Adding Events and Properties
With a naming convention in place, you can begin mapping the information gathered so far into the different components of the Mixpanel data model in your spec. The interactions identified so far would be Mixpanel events and next to the event you can add the KPI or metric it is related to.
Properties are the details, so think about the interactions identified and ask “What are the details I want to know?”. It could be a detail that should be included with the event (event property) or something about the user (profile property). In some instances, it makes sense to track properties as both event and profile properties. If there is a property that should be tracked with all events once its set, you would want to use a super property.
Default Events and Properties
Mixpanels client-side libraries will track some properties by default for all events or profile updates coming from that SDK. The default tracked properties can be seen here. Additionally, our mobile libraries can track certain events automatically if enabled. These events can be seen here.
Certain properties also have special functions in Mixpanel. The reserved property values are particularly important for some user properties with regard to our messaging tools. We recommend checking out our reserved event and user properties when creating your tracking plan to check if information needs to be sent to Mixpanel in a specific format.
The Data Type and Sample Value fields in the spec should show the expected format for your properties. The different Mixpanel data types can be seen here. The incremental type is also used in some of the example specs. Incremental is simply a numeric property that will change by some value (e.g. Number of Songs Played).
Other important pieces of information to add are descriptions of your events and when these interactions should trigger. This is critical information for your end-users, your developers implementing, and for any data discrepancies. At times the behavior may seem obvious (built into the name - e.g. “Level Complete”) and others there may not be much of choice but regardless it is best practice to document the behavior.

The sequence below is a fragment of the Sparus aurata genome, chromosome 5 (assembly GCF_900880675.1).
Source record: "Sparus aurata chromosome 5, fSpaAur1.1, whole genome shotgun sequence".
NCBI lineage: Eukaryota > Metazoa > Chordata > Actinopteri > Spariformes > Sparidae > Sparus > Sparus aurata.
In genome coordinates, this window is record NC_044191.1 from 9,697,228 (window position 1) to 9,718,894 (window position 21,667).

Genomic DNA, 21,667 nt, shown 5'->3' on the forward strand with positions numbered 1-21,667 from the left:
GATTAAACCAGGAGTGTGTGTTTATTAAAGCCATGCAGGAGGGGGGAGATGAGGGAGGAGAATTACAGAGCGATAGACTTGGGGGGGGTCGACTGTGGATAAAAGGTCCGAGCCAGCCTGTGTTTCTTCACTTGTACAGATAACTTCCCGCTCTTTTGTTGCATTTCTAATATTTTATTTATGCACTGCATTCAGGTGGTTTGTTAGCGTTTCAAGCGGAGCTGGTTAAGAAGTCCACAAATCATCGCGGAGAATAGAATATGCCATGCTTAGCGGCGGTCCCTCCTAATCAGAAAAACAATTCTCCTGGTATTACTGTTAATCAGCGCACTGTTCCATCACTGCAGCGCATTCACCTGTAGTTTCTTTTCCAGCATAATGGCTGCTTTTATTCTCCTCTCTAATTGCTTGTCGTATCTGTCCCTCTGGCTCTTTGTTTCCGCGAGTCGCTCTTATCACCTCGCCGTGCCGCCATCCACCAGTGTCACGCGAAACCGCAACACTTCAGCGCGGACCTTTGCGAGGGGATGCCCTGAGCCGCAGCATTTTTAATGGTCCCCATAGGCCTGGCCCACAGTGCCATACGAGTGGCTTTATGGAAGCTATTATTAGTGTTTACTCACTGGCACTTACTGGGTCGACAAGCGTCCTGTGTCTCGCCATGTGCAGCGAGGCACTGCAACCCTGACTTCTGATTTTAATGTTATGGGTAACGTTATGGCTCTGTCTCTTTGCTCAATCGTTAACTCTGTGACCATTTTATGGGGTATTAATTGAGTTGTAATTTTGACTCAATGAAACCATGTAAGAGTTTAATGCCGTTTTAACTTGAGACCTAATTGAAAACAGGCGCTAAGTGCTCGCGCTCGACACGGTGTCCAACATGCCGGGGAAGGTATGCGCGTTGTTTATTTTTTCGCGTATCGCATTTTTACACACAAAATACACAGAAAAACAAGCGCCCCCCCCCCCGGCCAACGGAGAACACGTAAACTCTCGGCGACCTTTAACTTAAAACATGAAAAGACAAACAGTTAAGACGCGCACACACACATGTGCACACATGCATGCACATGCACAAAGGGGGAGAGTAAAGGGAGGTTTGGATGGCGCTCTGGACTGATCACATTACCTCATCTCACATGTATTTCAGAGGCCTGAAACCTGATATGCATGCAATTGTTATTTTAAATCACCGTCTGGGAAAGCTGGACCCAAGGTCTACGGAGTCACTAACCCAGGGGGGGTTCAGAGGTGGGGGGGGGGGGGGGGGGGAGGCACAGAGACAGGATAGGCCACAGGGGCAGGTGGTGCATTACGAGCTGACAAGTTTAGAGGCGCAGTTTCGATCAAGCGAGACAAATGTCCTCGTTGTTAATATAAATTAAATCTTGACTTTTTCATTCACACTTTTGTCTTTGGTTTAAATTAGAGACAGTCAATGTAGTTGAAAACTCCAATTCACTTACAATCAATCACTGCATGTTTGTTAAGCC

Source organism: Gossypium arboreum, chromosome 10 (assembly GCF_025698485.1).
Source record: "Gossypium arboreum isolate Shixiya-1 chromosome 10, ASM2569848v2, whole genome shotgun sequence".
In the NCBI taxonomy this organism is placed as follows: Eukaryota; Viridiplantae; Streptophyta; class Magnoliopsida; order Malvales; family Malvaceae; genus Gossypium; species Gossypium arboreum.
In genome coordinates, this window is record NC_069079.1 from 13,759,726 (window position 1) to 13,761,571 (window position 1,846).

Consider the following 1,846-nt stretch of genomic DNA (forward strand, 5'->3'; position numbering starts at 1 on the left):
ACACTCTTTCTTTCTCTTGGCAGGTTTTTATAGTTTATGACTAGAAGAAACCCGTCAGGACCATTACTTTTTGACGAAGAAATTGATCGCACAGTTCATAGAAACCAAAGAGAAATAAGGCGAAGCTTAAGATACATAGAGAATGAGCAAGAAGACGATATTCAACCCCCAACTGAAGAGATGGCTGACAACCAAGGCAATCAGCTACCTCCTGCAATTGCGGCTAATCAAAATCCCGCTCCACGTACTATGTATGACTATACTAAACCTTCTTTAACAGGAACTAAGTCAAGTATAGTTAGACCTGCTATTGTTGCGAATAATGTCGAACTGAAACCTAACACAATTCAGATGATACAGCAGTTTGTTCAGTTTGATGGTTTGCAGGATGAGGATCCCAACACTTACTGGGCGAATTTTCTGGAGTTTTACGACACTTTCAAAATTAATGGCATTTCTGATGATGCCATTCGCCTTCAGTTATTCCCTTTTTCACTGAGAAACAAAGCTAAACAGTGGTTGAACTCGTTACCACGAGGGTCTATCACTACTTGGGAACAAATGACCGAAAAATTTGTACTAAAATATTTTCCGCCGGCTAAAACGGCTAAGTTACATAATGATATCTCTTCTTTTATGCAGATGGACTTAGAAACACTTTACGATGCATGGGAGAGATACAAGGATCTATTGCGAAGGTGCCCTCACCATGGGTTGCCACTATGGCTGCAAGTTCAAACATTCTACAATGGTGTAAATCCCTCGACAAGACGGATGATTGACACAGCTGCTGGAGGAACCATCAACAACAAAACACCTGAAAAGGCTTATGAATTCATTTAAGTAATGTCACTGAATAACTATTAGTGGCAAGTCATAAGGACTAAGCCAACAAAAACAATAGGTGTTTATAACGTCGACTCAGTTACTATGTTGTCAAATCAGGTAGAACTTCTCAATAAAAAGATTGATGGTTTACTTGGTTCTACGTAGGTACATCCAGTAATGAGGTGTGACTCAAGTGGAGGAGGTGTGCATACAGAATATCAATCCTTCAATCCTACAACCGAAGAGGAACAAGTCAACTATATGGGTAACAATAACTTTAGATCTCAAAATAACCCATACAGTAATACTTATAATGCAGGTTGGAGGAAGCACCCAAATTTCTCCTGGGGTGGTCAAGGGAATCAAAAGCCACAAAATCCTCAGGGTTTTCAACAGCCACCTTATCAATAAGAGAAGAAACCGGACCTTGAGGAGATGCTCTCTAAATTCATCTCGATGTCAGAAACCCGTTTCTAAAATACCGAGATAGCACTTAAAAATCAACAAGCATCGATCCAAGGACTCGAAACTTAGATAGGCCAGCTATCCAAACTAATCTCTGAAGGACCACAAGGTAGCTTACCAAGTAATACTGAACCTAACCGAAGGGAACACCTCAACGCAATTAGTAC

Take a “Signup” event for example. This event could be implemented to trigger when the Signup button is clicked in your app or perhaps after receiving some confirmation an account has been successfully created from your backend. In the first case, if an error occurs after the user presses the signup button - maybe the password they entered was the wrong format - a “Signup” event would trigger in Mixpanel but an account for that user would not have actually been created for the app yet. In the latter case, this would not happen because the event triggering is dependent on a successful signup happening.
The remaining fields, Implemented?, Method Call, and Developers Notes, are best left to those implementing to fill out as they go. After the events and properties have been officially implemented these fields should be filled in to complete the tracking plan.
ACTION ITEM: Add events and properties you want to track for your key metric along with supporting information to the tracking plan.